Most people come to us prepared to redo their roof in conjunction with installing solar. Others have questions about the additional cost. But when our experts explain that the electric bill savings from the solar eventually cover the cost of the roof, most homeowners agree it makes absolute sense to bundle the two projects together. MKT_Roofer_200522

Consider this extremely simplified analogy: You can spend $10 and get nothing back. Or you can spend $20 and get $2.50 back per year. Eventually you’ll not only be paid back for the additional $10 you spent, you’ll be paid back for the original $10 you spent too. That’s how solar pays for itself and your new roof.

Reasons to Install Solar Without a New Roof

As long as your roof can support the weight of a solar energy system, and it has a significant number of years of life left in it, there is no need to install a new roof at the same time that you install a solar energy system.

Where things get tricky is when shady installers don’t advise homeowners that they need a new roof. Installing a shiny new solar energy system on an aging or compromised roof usually results in the homeowner eventually having the solar panels and wiring removed temporarily while a new roof is installed, and then having the solar equipment re-installed.

Citadel does this type of project weekly for people given bad advice by their solar installer. Those installers only cared about getting the solar up and being paid. But it’s you—the homeowner—who pays the price, literally, when the solar needs to come down so the roof can be repaired or replaced.

That’s why the homeowners who choose to install solar but not a new roof generally live in new homes, or a home with a relatively new roof. Those whose roofs have less than 15 years of viable life left typically re-roof in conjunction with their solar installation projects or wait to get solar until they are ready to replace their roof.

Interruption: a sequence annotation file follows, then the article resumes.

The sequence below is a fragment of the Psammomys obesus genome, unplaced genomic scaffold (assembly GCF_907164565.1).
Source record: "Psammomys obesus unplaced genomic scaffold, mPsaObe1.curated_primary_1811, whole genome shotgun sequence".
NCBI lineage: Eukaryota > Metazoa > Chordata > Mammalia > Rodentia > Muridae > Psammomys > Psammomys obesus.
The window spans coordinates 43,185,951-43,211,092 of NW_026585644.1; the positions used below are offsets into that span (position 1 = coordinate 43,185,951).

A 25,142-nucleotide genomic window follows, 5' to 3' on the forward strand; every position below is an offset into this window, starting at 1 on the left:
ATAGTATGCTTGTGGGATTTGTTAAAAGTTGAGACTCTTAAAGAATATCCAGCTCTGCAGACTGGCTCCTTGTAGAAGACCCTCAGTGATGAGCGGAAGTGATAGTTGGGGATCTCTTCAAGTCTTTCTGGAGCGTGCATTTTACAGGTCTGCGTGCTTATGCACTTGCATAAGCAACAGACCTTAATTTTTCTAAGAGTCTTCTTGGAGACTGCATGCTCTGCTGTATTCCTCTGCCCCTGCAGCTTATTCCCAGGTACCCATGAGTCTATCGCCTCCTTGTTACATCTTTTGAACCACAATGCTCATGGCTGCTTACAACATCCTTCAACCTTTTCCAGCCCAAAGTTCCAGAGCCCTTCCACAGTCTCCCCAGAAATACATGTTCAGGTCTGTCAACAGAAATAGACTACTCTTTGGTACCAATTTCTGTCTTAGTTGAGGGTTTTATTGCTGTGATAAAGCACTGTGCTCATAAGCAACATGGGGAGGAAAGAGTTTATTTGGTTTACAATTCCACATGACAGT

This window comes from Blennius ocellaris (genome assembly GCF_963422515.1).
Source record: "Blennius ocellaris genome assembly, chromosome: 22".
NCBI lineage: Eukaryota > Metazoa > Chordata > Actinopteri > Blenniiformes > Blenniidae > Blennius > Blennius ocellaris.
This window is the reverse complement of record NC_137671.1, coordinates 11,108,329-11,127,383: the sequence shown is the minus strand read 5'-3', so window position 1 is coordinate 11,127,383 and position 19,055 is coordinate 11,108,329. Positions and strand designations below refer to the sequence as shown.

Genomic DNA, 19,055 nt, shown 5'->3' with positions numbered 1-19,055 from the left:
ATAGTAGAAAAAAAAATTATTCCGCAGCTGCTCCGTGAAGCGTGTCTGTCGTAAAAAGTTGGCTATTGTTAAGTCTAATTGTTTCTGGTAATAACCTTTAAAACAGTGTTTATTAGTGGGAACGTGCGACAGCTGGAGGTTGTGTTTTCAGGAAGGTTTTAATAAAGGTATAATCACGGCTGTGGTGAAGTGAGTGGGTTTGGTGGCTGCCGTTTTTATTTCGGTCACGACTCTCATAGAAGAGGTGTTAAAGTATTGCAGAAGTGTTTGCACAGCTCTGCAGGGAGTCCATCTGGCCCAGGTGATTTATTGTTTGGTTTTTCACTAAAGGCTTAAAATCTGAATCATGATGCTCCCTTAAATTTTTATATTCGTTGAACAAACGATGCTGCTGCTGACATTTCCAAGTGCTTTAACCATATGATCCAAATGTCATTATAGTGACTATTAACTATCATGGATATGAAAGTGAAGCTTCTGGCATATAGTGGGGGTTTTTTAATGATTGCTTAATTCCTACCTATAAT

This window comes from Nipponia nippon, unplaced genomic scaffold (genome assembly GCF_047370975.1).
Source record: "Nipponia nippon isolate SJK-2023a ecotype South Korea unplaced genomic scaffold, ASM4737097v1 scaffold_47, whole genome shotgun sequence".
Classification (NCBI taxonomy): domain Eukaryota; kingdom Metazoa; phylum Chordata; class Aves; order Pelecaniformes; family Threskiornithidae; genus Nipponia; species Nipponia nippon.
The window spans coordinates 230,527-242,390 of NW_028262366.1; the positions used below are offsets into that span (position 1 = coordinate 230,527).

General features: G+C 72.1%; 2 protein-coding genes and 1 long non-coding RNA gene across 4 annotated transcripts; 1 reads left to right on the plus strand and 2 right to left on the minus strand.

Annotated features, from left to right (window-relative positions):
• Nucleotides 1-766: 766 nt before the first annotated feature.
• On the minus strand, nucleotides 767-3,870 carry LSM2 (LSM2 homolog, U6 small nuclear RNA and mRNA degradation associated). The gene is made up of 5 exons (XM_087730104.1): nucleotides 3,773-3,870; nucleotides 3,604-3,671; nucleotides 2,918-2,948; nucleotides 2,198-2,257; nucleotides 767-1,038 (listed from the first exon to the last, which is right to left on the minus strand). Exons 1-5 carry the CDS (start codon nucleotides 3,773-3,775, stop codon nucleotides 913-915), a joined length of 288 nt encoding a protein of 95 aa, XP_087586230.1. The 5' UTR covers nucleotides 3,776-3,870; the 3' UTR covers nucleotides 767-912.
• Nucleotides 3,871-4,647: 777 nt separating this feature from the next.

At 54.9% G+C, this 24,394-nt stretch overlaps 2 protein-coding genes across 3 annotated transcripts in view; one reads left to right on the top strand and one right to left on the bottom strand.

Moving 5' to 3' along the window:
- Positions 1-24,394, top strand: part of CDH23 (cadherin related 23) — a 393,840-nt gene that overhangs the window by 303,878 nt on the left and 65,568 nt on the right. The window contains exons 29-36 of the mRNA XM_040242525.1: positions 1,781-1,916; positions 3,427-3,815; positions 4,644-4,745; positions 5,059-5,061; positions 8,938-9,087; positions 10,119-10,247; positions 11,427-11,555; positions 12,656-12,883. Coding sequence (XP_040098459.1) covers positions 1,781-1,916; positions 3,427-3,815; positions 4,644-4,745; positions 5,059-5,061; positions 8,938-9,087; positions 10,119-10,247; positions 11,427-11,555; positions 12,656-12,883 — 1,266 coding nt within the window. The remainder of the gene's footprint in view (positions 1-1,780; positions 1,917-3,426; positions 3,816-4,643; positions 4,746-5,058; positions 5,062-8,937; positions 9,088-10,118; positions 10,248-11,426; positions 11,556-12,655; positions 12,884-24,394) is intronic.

If you’re not sure how old your roof is, jump ahead for tips on assessing its condition.

Why People Replace Their Roof When They Don’t Have To

Interestingly, even if Citadel’s assessment of the roof suggests it does not need to be replaced before installing solar, some people choose to re-roof anyway, for one of two reasons:

  1. They are remodeling, renovating or painting the house and want a different color or material roof as part of the new aesthetic for their home.

  2. They know their solar will perform for decades and they want the roof supporting the solar to be equally long-lasting.

How to Know If You Need a New Roof

If you have the original paperwork on your current roof’s installation, you can check its expected life against its current age to determine how many more years it should last. But be aware that, much like car tires, wear and tear on two exact roofs can vary greatly if they’re in different locations with different regional weather conditions. For example, one might have tree branches nearby that can brush against the shingles or even land on the roof, or it might be exposed to more sun, wind, rain and snow, all of which beat on your roof and can compromise its integrity over time.

Visual inspection is the ultimate way to determine your roof’s condition. But we do not recommend you climb a ladder for a close inspection of your roof material! Too many accidents occur when homeowners get on their roofs. Please call a roofing professional like Citadel for an inspection.

 Having said that, you may be able to spot some signs of damage or wear and tear from safe locations like the ground or a second-story window, depending on your roof’s height and configuration.

These issues clearly suggest your roof needs repair or replacement:

  • Cracked, broken or loose tiles
  • Broken, loose or curling shingles
  • Buckling, warping or pooling water on a flat roof

Further, if you spot any of these related problems, your roof may be affected and need replacement or repair:

  • Tree debris accumulating on the roof
  • Tree limbs resting on the roof (of most concern on a membrane roof)
  • Wood rot in the eaves or overhangs
  • Gutters that don’t work properly

More Resources

While most homeowners come to us prepared to invest in a new roof and solar at the same time, because they see it as a logical way to protect their largest single asset—their home—others have questions, which is understandable. Contact us today for answers to your questions about installing solar and/or roofing.

For more information on roofing and solar, visit our Learn/Roofing page or one of these blog posts: